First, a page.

AskDefine | Define declension

Dictionary Definition



1 the inflection of nouns and pronouns and adjectives in Indo-European languages
2 process of changing to an inferior state [syn: deterioration, decline in quality, worsening]
3 a downward slope or bend [syn: descent, declivity, fall, decline, declination, downslope] [ant: ascent]
4 a class of nouns or pronouns or adjectives in Indo-European languages having the same (or very similar) inflectional forms; "the first declension in Latin"

User Contributed Dictionary



From declenson, from declinaison (French: déclinaison), from declinatio (gen. declinationis)


  • /dɪˈklen.ʃən/, /dI"klEn.S@n/


  1. : A way of categorizing nouns, pronouns, or adjectives according to the inflections they receive.
    In Latin, 'amicus' belongs to the second declension. Most second-declension nouns end in 'i' in the genitive singular and 'um' in the accusative singular.
  2. : The act of declining a word; the act of listing the inflections of a noun, pronoun or adjective in order.


See also

Extensive Definition

In linguistics, declension (or declination) is the occurrence of inflection in nouns, pronouns and adjectives, indicating such features as number (typically singular vs. plural), case (subject, object, and so on), or gender. Declension occurs in a great many of the world's languages, and features very prominently in many European languages, but is much less prominent in English; English nouns only decline to distinguish singular from plural (e.g. book vs. books), English adjectives do not decline at all, and only a few English pronouns show vestiges of case-triggered declension (e.g. subjective he vs. objective him).


In Modern English, nouns have distinct singular and plural forms; that is, they decline to reflect their grammatical number. (Consider the difference between book and books.) Additionally, a small number of English pronouns have distinct subjective and objective forms; that is, they decline to reflect their relationship to a verb or preposition. (Consider the difference between he and him, as in "He saw it" and "It saw him.") Further, these pronouns and a few others have distinct possessive forms, such as his. (By contrast, nouns do not have distinct possessive forms; rather, the clitic -'s attaches to a noun phrase to indicate that it serves as a possessor.)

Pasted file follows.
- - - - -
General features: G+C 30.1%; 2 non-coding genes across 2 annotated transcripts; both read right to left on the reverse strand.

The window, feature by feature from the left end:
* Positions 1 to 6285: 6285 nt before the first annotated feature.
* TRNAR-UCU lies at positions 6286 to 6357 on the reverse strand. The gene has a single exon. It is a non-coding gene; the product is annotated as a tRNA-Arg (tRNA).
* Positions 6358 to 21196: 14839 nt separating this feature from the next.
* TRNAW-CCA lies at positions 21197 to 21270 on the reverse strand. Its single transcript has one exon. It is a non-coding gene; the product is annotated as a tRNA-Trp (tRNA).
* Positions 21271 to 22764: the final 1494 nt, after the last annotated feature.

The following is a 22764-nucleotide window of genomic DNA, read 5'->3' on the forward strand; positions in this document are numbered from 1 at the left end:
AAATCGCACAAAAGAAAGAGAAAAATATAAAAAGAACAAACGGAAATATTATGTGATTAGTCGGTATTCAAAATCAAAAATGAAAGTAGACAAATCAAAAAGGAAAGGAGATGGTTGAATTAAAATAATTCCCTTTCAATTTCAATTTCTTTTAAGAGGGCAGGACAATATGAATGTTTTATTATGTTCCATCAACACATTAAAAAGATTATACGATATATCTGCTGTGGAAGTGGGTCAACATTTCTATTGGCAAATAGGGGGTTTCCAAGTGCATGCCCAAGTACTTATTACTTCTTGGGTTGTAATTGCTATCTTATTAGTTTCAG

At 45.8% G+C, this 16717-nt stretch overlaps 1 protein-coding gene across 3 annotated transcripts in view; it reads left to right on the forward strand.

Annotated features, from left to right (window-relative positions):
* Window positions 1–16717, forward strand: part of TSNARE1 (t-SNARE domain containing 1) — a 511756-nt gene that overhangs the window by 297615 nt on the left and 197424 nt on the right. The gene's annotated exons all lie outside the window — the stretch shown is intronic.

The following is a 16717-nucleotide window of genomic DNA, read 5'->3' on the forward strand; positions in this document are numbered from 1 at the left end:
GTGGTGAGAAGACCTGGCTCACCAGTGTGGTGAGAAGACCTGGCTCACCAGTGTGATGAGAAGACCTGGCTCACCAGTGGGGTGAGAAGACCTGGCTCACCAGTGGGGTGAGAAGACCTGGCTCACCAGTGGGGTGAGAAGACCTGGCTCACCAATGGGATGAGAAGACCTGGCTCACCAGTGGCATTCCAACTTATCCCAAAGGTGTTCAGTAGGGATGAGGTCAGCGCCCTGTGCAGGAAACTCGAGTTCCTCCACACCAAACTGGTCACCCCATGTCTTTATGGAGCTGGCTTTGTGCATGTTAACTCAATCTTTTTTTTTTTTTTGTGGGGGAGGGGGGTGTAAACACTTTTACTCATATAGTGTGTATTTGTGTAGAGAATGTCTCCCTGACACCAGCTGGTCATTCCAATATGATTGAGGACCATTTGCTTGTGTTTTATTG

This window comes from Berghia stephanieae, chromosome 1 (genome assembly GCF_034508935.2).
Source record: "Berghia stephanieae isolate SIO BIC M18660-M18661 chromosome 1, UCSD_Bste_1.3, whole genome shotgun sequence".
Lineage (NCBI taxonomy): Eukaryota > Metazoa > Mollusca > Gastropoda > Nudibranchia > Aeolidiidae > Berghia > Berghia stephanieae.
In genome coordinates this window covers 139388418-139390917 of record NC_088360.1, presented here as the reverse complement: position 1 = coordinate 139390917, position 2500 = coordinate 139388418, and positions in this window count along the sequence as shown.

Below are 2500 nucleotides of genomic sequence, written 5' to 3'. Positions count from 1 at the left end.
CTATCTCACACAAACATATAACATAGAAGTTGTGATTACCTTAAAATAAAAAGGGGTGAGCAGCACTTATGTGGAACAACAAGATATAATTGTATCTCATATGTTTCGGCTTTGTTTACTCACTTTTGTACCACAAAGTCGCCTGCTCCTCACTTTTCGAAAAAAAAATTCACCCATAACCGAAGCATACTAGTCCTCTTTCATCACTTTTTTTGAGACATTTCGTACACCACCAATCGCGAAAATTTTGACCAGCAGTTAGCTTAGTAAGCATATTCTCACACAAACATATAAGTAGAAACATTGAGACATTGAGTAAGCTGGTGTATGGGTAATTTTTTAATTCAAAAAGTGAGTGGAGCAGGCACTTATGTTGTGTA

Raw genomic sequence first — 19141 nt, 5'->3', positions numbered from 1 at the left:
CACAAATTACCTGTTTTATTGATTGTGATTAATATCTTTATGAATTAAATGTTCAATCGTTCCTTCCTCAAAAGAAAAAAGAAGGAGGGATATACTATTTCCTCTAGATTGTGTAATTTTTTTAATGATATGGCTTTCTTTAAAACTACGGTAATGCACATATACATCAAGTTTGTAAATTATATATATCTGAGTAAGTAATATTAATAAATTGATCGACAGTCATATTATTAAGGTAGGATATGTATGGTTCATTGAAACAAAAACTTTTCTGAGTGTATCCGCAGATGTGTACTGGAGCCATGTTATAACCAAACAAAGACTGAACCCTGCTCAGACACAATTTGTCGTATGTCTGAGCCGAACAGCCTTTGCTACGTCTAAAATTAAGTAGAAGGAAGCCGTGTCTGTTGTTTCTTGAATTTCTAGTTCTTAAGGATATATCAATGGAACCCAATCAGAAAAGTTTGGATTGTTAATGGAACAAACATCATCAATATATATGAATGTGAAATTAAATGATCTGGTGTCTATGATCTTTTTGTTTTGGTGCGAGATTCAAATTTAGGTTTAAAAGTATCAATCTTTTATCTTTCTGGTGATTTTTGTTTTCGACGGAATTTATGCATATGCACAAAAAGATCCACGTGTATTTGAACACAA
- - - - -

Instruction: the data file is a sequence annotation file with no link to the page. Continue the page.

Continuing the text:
Historically, English had a much richer system of declension. First, there were a few more grammatical cases; Modern English's objective case results from a merging of Old English's accusative, dative, and instrumental cases (like a message, him, and post in "I sent a message to him via post", respectively). Second, the distinction between these cases was visible in all nouns, not just certain pronouns. (Indeed, the modern clitic -'s descends from an affix used to mark Old English's genitive case, the ancestor of Modern English's possessive pronoun forms.) Third, adjectives were declined to reflect the number and case of the nouns they modified; this is called agreement, and is analogous to conjugation of verbs in Modern English. (Consider the difference between "I read" and "He reads"; here, read has changed form to agree with its subject.) Fourth, every noun had a gender, either masculine, feminine, or neuter, which was reflected (via agreement) in adjectives that modified it and pronouns that had it as antecedent. (There were some further complications as well; for example, adjectives had both weak declensions and strong declensions. For more information, see Old English morphology.)


An example of a Latin noun declension is given below, using the singular forms of the word homo (man), which belongs to Latin's third declension.
  • (nominative) "[the] man" [as a subject] (e.g. the man is standing there)
  • (genitive) "of [the] man" [as a possessor](e.g. the man's name is Claudius)
  • (dative) "to [the] man" [as an indirect object] (e.g. I gave a present to the man; Man is a wolf to man.)
  • (accusative) "[the] man" [as a direct object] (e.g. toward the man, in the sense of argument directed personally; I saw the man)
  • (ablative) "[the] man" [in various uses not covered by the above] (e.g. I am taller than the man).
There are two further noun declensions in Latin, namely the vocative and the locative. The vocative is widely used in Latin and refers to addressing someone or something (e.g. O Tite, cur servam pugnas? O Titus, why do you fight the slave girl?) The locative case is only rarely used in Latin, but refers to the location of a person or an object.